It took me years to acknowledge how angry I was over Justin’s death, and I was alerted to it in only the most roundabout ways–say in the way that, when I wrote about it, I tried to protect my readers from the horror. Which meant that I was trying to hide from the pain myself.

    Losing Justin has given me a deep respect for artists who write truthfully about loss. It’s as though they must be willing to feel the full brunt of unimaginable pain and then, to the extent that is humanly possible, do what they can to authentically express it. Clifton has written about her ambivalence about her sensitivity, which she sees as a curse as well as a blessing. Since going through my own loss, I understand better now why she feels this way.

  4. Blade Lawless
    Posted July 27, 2010 at 11:39 am | Permalink

    Yes, the Arcturus passage I quoted is very ideal and romantic, but I’m such an idealistic romantic myself that sometimes I have trouble recognizing those qualities as such when I see them exemplified elsewhere. As for whether A Voyage to Arcturus fetishizes suffering, it’s been so long since I read the book (and I don’t think I understood it very well) that I really can’t say. Lindsay may very well be guilty of doing just that. Here’s what Harold Bloom has to say about the novel:

    Almost the last straightforward representative of Romantic quest literature we have is the extraordinary prose romance, A Voyage to Arcturus by David Lindsay (first published in 1920), in which every antagonist to a Promethean quest is presented as being another form of pleasure.

    Personally (and out of context, considering that I remember little about the rest of the book, except for its exceeding strangeness and its complex allusiveness), I would tend to read the passage I quoted as a romanticized and hyperbolic version of your comment, Robin, that “from time to time I still experience searing pangs. I have come to treasure those moments.” To me the passage signifies nothing more specific than a romantic gesture towards yea-saying (or maybe just resignation, calm, peace) in the face of loss and suffering.

    By the way, Robin, please accept my condolences for your loss. I lost my mother three years ago and so I have at least an inkling what you have felt.

  5. Posted July 29, 2010 at 5:28 am | Permalink

    I’m so sorry to hear about your losing your mother, Blade. I hope there were people and poems who came to your support, even though I know that nothing can ever be enough.

    I’m a Romantic myself, and when Justin died it was to the Romantic poets that I turned (Shelley and Tennyson. I think they they open up cracks in matter-of-fact reality, which can become particularly oppressive when we lose people we love. While I look to realist and naturalist writers to keep things real, Romantics (when their hearts are in the right place and when they are being genuine) sound the depths of the soul.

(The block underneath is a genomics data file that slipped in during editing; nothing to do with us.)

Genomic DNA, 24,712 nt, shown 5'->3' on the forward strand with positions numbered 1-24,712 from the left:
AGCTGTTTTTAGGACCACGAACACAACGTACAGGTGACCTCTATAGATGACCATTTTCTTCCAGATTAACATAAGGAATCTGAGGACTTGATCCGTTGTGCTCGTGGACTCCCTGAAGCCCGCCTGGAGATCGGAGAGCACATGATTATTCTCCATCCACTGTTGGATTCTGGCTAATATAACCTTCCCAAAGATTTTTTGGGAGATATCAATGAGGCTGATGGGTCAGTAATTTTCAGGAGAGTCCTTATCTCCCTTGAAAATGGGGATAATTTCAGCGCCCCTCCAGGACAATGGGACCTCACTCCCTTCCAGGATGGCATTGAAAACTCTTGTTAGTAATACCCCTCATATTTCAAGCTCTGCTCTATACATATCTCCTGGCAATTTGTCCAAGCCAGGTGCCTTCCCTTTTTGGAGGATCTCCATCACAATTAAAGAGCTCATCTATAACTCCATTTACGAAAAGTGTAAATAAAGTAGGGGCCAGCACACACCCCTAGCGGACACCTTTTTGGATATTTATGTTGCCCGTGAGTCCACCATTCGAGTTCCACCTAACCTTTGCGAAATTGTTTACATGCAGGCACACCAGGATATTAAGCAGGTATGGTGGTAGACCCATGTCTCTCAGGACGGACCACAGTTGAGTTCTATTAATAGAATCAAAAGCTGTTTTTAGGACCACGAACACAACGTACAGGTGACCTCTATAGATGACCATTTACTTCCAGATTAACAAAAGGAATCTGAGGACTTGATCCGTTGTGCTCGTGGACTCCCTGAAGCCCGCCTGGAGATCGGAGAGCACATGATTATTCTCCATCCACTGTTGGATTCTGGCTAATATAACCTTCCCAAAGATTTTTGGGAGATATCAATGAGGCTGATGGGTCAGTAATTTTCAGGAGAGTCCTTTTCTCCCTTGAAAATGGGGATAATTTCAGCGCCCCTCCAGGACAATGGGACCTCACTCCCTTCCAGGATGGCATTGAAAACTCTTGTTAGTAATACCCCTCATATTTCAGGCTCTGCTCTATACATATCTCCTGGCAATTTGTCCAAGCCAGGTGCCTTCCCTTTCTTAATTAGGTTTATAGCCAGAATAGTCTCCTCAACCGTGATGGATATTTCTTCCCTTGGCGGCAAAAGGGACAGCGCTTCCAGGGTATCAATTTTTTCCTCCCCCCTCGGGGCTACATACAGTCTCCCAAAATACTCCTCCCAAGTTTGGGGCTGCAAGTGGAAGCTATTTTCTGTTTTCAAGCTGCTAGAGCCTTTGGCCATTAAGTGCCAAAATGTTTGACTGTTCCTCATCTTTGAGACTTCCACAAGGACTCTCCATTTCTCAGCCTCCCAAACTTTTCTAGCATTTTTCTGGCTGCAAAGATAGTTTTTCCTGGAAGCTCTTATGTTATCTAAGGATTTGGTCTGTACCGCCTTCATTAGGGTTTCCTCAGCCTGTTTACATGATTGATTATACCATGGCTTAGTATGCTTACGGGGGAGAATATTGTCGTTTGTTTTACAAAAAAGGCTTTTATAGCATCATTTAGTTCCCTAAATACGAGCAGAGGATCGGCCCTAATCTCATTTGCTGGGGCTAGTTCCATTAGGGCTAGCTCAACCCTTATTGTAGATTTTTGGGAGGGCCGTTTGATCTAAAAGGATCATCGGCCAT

By the way, I’ve wanted to mention how impressed I am by your reading knowledge. You are giving me an education in your comments.

  6. Robin Bates
    Posted July 31, 2010 at 5:18 pm | Permalink

    Farida Bag e-mailed me a couple of works that deal with the fraught relationships between loved ones when one is dying. One is Anne Tyler’s Digging to America, which she says has a brief conversation about the varying emotions one can encounter. (I’ve read the book but don’t remember the conversation–I plan to look it up.) And the other is the following Tony Hoagland poem, in which love and enmity can become intricately bound together in the end days:

    If you are lucky in this life,
    you will get to help your enemy
    the way I got to help my mother
    when she was weakened past the point of saying no.

    Into the big enamel tub
    half-filled with water
    which I had made just right,
    I lowered the childish skeleton
    she had become.

    Her eyelids fluttered as I soaped and rinsed
    her belly and her chest,
    the sorry ruin of her flanks
    and the frayed gray cloud
    between her legs.

    Some nights, sitting by her bed
    book open in my lap
    while I listened to the air
    move thickly in and out of her dark lungs,
    my mind filled up with praise
    as lush as music,

    amazed at the symmetry and luck
    that would offer me the chance to pay
    my heavy debt of punishment and love
    with love and punishment.

    And once I held her dripping wet
    in the uncomfortable air
    between the wheelchair and the tub,
    until she begged me like a child

    to stop,
    an act of cruelty which we both understood
    was the ancient irresistible rejoicing
    of power over weakness.

    If you are lucky in this life,
    you will get to raise the spoon
    of pristine, frosty ice cream
    to the trusting creature mouth
    of your old enemy

    because the tastebuds at least are not broken
    because there is a bond between you
    and sweet is sweet in any language.

3 Trackbacks

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    […] instance, the illusion that “love could be enough,” to quote from a Lucille Clifton poem that I posted on recently.  Lucille writes about how her dying husband is angry at her for believing this, and […]

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    […] uncertainty, at another a D. H. Lawrence poem about whether self or love go deeper, at yet another a Lucille Clifton poem about the way couples can blame each other when one of them is dying. In one post I noted that Alan was facing death like Sir Gawain rather than Prince Prospero (in […]